Many people think that ulcers are an "adult disease." However, childhood peptic ulcers can and do develop. Children develop both duodenal and stomach (gastric) ulcers, though gastric ulcers are more common in children. The ulcer's location will determine the treatment.
Share your experience: If you have a peptic ulcer, what symptoms led to your peptic ulcer diagnosis?
Most people don't give their gallbladder a second thought. They may not even know where it is located in the body. Many people can go through their lives without gallbladder problems.
Then there are those of us who have gallbladders who make their presence known .... with intense pain caused by gallstones.
There are two types of gallstones - cholesterol and pigment. Cholesterol stones are the most common. Gallstones can form in the gallbladder when bile hardens into stone-like material. Bile can harden if there is too much bile salt, cholesterol or bilirubin.
Many people with gallstones do not have any symptoms. They are said to have "silent" gallstones. For those who experience symptoms, they can have a "gallbladder attack," which most often occurs after eating a fatty meal. The pain can occur in the upper abdomen, in the back between the shoulder blades or under the right shoulder. Bloating and heartburn can also occur.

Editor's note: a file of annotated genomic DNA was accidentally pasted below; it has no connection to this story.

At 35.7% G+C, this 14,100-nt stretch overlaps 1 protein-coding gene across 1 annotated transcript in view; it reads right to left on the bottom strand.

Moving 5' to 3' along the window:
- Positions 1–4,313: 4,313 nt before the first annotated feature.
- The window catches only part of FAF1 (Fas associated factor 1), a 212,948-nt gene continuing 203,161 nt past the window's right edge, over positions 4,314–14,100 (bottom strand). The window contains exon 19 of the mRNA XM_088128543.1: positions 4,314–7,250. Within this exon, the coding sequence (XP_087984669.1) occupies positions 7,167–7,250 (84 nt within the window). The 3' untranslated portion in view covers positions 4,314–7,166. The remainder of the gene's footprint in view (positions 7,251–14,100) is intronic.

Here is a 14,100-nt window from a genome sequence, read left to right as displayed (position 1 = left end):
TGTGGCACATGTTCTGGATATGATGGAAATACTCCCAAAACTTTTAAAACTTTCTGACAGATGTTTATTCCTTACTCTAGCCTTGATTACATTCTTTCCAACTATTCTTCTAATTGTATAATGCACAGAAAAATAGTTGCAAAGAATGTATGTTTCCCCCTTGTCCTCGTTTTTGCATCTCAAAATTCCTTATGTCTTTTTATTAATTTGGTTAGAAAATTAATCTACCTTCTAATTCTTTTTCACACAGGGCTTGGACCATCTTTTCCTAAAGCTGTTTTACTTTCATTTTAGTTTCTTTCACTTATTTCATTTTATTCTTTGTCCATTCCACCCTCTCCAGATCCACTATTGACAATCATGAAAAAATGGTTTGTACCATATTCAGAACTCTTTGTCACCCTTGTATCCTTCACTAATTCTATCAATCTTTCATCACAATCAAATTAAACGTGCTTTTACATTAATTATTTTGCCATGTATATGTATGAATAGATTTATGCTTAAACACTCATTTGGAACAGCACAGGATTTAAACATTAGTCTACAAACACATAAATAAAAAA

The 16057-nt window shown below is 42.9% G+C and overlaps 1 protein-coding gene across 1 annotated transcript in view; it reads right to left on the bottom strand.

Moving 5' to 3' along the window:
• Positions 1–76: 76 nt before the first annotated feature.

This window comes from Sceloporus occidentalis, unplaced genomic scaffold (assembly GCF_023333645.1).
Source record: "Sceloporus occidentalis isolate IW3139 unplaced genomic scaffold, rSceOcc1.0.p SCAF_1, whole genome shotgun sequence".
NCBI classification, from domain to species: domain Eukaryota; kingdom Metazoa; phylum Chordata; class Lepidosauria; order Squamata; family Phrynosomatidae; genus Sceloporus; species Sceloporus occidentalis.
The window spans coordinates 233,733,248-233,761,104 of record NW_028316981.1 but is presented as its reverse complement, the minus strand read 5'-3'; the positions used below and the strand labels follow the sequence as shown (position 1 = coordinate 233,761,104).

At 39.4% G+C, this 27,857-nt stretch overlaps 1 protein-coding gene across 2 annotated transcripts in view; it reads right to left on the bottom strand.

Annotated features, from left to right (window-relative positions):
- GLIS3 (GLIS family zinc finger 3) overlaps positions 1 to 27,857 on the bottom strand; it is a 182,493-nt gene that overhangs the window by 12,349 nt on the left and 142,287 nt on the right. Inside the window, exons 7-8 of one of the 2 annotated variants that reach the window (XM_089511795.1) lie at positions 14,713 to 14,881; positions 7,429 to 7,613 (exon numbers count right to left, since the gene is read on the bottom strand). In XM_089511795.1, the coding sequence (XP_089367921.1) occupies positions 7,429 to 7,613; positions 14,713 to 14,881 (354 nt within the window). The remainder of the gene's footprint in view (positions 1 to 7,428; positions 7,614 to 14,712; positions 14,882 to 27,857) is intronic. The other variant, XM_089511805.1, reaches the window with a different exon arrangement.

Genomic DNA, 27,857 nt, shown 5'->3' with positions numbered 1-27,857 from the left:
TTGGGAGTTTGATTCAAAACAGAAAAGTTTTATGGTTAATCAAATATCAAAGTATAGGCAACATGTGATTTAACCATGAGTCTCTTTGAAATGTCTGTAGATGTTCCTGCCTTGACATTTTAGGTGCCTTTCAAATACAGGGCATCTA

Risk factors and causes of gallstones include:
- Rapid weight loss
- Excess estrogen
- Cholesterol-lowering drugs
Some people don't know they have gallstones until their doctor finds them during testing for another problem. Others learn they have gallstones after developing severe pain that requires medical care.
Gallstone symptoms are similar to those of a heart attack, appendicitis, peptic ulcers, irritable bowel syndrome, hiatal hernia, pancreatitis and hepatitis, so tests are needed to make an accurate diagnosis. Tests include:
Ultrasound is most often used if gallstones are suspected.
This scan is done by nuclear-medicine physicians and can detect bile leaks or an obstruction in the gallbladder or bile ducts.
- Blood tests
Blood tests can look for signs of infection or abnormal levels of bilirubin, which can happen if a bile duct is obstructed.
Treatment will depend partly on whether you have symptoms or not. If you have no symptoms, you and your doctor may decide that no treatment is needed. If you do, surgical removal of the gallbladder is the most common treatment.
The most common operation for gallbladder removal is called laparoscopic cholecystectomy. If infection or scarring from other surgeries is found, a surgeon may perform an open surgery instead of the laparoscopic procedure.
"http://digestive.niddk.nih.gov/ddiseases/pubs/gerd">Heartburn, Hiatal Hernia, and Gastroesophageal Reflux Disease (GERD)." NIH Publication No. 03–0882 May 2007. National Digestive Diseases Information Clearinghouse.
"What I need to know about Peptic Ulcers" NIH Publication No. 05–5042 October 2010. National Digestive Diseases Information Clearinghouse (NDDIC).
"Gallstones." NIH Publication No. 07–2897 July 2007. National Digestive Diseases Information Clearinghouse (NDDIC).